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Annual report January to December 2003
  1. R Miller1,
  2. H Ward2
  1. 1Department of Sexually Transmitted Diseases, Windeyer Institute of Medical Science, Royal Free and University College Medical School, Mortimer Market Centre, London WC1E 6AU
  2. 2Department of Epidemiology and Public Health, Imperial College School of Medicine, St Mary’s Campus, Norfolk Place, London W2 1PG
  1. Correspondence to:
 Dr R Miller;
 rmillergum.ucl.ac.uk

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In January 2003 the editorship of Sexually Transmitted Infections changed and it was with some trepidation that we took over as editors.1 Under the editorship of Mohsen Shahmanesh, the journal had gone from strength to strength and had increased its impact factor, which now stands at 2.181 (fig 1). STI is currently the second most successful speciality journal, lying closely behind the American speciality publication. The readership of STI and indeed the genitourinary medicine community as a whole are indebted to Mohsen and the previous editorial team for producing an outstanding journal.

With our arrival as editors we appointed a new editorial board. Members of the editorial board were selected to represent a range of disciplines, expertise, and geographical distribution, and are asked to advise the editors on major issues of direction of the journal. We were conscious in selecting members of the board to include approximately half from outside of the UK, to reflect our increasingly international readership, and to have a fair gender balance. We also decided to invite a broad group of associate editors to reflect the broad range of interests of our readers. Davis Lewis became assistant editor in mid-2003.

The number of submissions to STI increased in 2003, with a total of 378 submissions for the period January to December 2003. This represents an increase of 28% compared with the same period in 2002. We have also seen an increase in submissions from outside the UK, especially from Europe, north America and Canada, and Asia. Currently over 55% of submissions come from outside the UK (box 1).

Box 1 Geographical distribution of submissions

Origin%
    UK44.5
    Europe (excluding UK)15.7
    USA and Canada13.3
    Asia11.2
    Australasia5.5
    Africa3.7
    Middle East3.2
    South America2.9

The average time to the first decision on a paper is 35.5 days, having fallen from 53.3 days in 2002. The increased number of submissions means that our acceptance rate is now 35.2%; in 2002 the acceptance rate was 58.2%.

This year we have published several important research papers and also the national guideline for the management of suspected sexually transmitted infections in children and young people.2 A review series on tropical medicine, edited by David Lewis, also began.3 We have continued the brief encounters section at the front of each issue of the journal. This section highlights the key messages of some of the papers in the journal. The STI website was renamed (www.stijournal.com). It has proved to be an increasingly popular site and our 10 most frequently read articles online between January and the end of December 2003 had a total of over 10 500 accesses as either full text HTML, PDF versions, or abstracts.2–11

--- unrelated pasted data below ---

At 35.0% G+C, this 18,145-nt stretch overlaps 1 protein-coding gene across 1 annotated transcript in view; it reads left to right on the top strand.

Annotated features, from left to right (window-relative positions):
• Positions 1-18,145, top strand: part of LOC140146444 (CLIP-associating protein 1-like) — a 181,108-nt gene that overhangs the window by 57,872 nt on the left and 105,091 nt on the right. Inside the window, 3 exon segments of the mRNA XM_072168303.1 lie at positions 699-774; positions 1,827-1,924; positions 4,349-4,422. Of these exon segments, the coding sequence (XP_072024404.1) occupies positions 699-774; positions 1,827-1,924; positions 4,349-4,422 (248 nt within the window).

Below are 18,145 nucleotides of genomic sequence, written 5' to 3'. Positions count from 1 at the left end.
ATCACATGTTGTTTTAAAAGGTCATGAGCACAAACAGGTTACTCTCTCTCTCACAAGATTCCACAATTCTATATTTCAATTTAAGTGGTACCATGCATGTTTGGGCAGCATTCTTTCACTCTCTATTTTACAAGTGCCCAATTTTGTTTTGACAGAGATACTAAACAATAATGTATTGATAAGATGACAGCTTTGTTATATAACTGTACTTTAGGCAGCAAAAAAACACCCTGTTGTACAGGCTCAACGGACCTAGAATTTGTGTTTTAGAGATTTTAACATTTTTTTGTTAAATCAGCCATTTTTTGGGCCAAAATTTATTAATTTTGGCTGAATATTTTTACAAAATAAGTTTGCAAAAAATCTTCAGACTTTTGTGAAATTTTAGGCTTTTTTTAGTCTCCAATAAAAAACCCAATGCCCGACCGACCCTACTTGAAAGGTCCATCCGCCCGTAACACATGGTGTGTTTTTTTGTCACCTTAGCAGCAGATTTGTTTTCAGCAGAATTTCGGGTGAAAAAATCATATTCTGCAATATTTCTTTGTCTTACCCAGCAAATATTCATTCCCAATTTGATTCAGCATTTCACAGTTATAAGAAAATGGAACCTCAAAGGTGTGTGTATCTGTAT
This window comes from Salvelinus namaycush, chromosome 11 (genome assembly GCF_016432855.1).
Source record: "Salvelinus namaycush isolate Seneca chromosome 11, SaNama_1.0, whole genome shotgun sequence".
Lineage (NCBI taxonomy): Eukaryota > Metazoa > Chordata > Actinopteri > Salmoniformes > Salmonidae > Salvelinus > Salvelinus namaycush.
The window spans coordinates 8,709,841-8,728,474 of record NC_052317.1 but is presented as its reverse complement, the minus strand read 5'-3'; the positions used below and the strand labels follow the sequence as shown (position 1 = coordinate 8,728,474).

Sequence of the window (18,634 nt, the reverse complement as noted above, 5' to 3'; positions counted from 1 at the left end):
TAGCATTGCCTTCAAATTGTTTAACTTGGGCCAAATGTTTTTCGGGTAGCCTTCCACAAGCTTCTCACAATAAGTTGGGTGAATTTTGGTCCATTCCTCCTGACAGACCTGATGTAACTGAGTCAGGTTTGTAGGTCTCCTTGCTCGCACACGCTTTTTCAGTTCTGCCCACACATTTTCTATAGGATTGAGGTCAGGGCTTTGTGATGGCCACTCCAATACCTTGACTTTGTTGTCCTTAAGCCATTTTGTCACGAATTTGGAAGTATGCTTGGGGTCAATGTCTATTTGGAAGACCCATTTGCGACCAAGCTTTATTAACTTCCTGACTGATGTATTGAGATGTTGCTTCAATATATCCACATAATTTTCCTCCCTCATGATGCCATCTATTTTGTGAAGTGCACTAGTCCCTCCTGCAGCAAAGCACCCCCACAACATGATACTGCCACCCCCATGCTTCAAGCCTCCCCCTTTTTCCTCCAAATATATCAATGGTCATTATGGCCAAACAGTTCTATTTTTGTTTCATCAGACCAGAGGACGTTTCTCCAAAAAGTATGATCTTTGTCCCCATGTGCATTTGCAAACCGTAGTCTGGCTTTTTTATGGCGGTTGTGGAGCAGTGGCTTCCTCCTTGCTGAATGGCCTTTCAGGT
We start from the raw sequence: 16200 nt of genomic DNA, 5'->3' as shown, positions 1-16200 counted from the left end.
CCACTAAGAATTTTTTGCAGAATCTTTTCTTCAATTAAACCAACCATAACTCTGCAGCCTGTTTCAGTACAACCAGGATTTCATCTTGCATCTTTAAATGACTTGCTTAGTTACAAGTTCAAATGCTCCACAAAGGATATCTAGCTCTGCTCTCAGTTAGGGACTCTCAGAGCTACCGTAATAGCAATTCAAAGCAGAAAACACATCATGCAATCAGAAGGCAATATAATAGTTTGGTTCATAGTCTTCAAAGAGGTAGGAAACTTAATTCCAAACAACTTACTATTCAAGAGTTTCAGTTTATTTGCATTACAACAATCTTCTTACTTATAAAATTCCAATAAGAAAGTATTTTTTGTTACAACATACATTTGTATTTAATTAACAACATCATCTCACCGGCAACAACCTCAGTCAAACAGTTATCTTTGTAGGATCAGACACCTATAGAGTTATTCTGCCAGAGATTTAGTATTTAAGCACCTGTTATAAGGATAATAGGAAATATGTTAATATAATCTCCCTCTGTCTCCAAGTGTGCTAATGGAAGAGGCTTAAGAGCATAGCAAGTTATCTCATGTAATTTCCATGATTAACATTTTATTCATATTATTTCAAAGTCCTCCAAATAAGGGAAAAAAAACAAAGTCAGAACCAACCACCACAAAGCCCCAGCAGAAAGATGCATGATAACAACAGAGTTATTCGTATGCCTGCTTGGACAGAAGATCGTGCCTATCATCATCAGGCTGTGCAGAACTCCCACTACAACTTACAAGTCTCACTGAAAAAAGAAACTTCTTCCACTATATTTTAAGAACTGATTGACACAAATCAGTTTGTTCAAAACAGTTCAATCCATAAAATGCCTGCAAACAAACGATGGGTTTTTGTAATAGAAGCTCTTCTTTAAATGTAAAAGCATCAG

The journal has been redesigned with a new cover, and we have introduced groupings for the contents page to help guide readers through the journal. We continue to commission major review articles, and are starting a number of series’ including a regular epidemiological update. We are now encouraging submissions of case reports where these have a clear educational message for readers. Some of these will be presented with MCQs either in the journal or on the website. In recognition of the major contribution of nurses and health advisers we are planning a forum within STI for discussion of practice issues and reports.

The editors would like to thank all the authors who have submitted their papers for review in the journal. We would also like to thank the many reviewers who have given up their time to assess papers for STI and by so doing have contributed to the success of the journal (a full list of reviewers for 2003 is available on the STI website at http://sti.bmjjournals.com/misc/reviewers.shtml). We would like to thank the assistant editor, David Lewis, for his invaluable help, the associate editors for their vital role in selecting the best papers for publication, and the editorial board for their support of the journal. Michelle Dimler, our editorial assistant, has done a fantastic job coping superbly, not just with running the journal, but also with the quirks and foibles of the new editors. Finally we would like to thank Janet O’Flaherty and Sue King, the managing editors during 2003, and Glen Hughes and Melissa Dodd, the technical editors, for helping us produce such a high quality journal.

Our first year as editors has involved a steep learning curve. We have, at various times, been bemused, excited, and challenged. We look forward to 2004 and beyond, with the opportunity to ensure that STI continues to be successful journal with an international readership.

Figure 1

Sexually Transmitted Infections impact factor 1996–2002.

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